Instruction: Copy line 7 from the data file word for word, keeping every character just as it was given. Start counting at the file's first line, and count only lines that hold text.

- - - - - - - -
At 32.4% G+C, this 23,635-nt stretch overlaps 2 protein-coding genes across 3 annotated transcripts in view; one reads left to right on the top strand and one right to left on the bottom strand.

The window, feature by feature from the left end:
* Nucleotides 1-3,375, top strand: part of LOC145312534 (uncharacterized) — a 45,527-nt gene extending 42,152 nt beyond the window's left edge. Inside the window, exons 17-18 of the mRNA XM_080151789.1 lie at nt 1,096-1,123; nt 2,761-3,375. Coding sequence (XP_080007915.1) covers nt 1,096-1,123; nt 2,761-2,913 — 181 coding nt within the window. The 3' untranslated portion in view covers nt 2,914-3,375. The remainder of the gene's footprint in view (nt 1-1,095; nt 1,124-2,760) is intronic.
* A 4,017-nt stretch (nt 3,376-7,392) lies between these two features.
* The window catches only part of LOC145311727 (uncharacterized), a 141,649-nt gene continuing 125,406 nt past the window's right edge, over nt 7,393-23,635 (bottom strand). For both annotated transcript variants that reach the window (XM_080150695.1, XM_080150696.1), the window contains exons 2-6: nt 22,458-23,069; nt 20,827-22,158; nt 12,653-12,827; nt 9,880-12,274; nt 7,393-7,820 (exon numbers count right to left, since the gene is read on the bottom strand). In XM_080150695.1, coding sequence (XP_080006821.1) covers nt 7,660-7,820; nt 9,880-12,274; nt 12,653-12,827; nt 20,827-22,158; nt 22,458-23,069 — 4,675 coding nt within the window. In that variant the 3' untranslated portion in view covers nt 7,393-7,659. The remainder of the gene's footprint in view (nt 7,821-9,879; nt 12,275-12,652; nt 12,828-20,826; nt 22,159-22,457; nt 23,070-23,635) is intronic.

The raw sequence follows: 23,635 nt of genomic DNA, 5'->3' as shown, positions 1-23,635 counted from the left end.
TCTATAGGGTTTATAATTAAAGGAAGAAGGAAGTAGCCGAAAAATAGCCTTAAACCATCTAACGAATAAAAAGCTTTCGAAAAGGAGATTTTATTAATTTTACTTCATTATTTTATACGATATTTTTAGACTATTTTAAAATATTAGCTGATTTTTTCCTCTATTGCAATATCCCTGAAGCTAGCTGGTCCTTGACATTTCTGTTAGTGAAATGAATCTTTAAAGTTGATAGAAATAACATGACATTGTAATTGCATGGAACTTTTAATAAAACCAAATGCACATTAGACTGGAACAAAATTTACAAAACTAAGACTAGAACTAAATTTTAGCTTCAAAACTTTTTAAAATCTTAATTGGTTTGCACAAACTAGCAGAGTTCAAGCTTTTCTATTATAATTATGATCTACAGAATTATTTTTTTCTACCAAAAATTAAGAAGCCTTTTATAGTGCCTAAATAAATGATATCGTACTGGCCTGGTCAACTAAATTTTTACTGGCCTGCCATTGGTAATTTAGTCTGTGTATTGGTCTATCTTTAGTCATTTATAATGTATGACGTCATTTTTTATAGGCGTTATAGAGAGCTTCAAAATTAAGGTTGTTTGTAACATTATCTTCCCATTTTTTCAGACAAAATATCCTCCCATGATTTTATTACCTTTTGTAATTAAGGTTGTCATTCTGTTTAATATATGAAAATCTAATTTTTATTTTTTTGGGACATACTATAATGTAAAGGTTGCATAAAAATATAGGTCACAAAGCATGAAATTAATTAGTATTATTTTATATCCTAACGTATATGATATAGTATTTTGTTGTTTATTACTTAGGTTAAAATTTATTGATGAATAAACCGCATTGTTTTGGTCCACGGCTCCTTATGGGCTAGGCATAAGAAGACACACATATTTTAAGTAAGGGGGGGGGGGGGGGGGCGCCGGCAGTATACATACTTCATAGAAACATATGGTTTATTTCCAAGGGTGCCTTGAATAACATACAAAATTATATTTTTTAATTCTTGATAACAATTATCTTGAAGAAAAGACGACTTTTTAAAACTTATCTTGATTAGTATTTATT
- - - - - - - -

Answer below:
TCTATAGGGTTTATAATTAAAGGAAGAAGGAAGTAGCCGAAAAATAGCCTTAAACCATCTAACGAATAAAAAGCTTTCGAAAAGGAGATTTTATTAATTTTACTTCATTATTTTATACGATATTTTTAGACTATTTTAAAATATTAGCTGATTTTTTCCTCTATTGCAATATCCCTGAAGCTAGCTGGTCCTTGACATTTCTGTTAGTGAAATGAATCTTTAAAGTTGATAGAAATAACATGACATTGTAATTGCATGGAACTTTTAATAAAACCAAATGCACATTAGACTGGAACAAAATTTACAAAACTAAGACTAGAACTAAATTTTAGCTTCAAAACTTTTTAAAATCTTAATTGGTTTGCACAAACTAGCAGAGTTCAAGCTTTTCTATTATAATTATGATCTACAGAATTATTTTTTTCTACCAAAAATTAAGAAGCCTTTTATAGTGCCTAAATAAATGATATCGTACTGGCCTGGTCAACTAAATTTTTACTGGCCTGCCATTGGTAATTTAGTCTGTGTATTGGTCTATCTTTAGTCATTTATAATGTATGACGTCATTTTTTATAGGCGTTATAGAGAGCTTCAAAATTAAGGTTGTTTGTAACATTATCTTCCCATTTTTTCAGACAAAATATCCTCCCATGATTTTATTACCTTTTGTAATTAAGGTTGTCATTCTGTTTAATATATGAAAATCTAATTTTTATTTTTTTGGGACATACTATAATGTAAAGGTTGCATAAAAATATAGGTCACAAAGCATGAAATTAATTAGTATTATTTTATATCCTAACGTATATGATATAGTATTTTGTTGTTTATTACTTAGGTTAAAATTTATTGATGAATAAACCGCATTGTTTTGGTCCACGGCTCCTTATGGGCTAGGCATAAGAAGACACACATATTTTAAGTAAGGGGGGGGGGGGGGGGGCGCCGGCAGTATACATACTTCATAGAAACATATGGTTTATTTCCAAGGGTGCCTTGAATAACATACAAAATTATATTTTTTAATTCTTGATAACAATTATCTTGAAGAAAAGACGACTTTTTAAAACTTATCTTGATTAGTATTTATT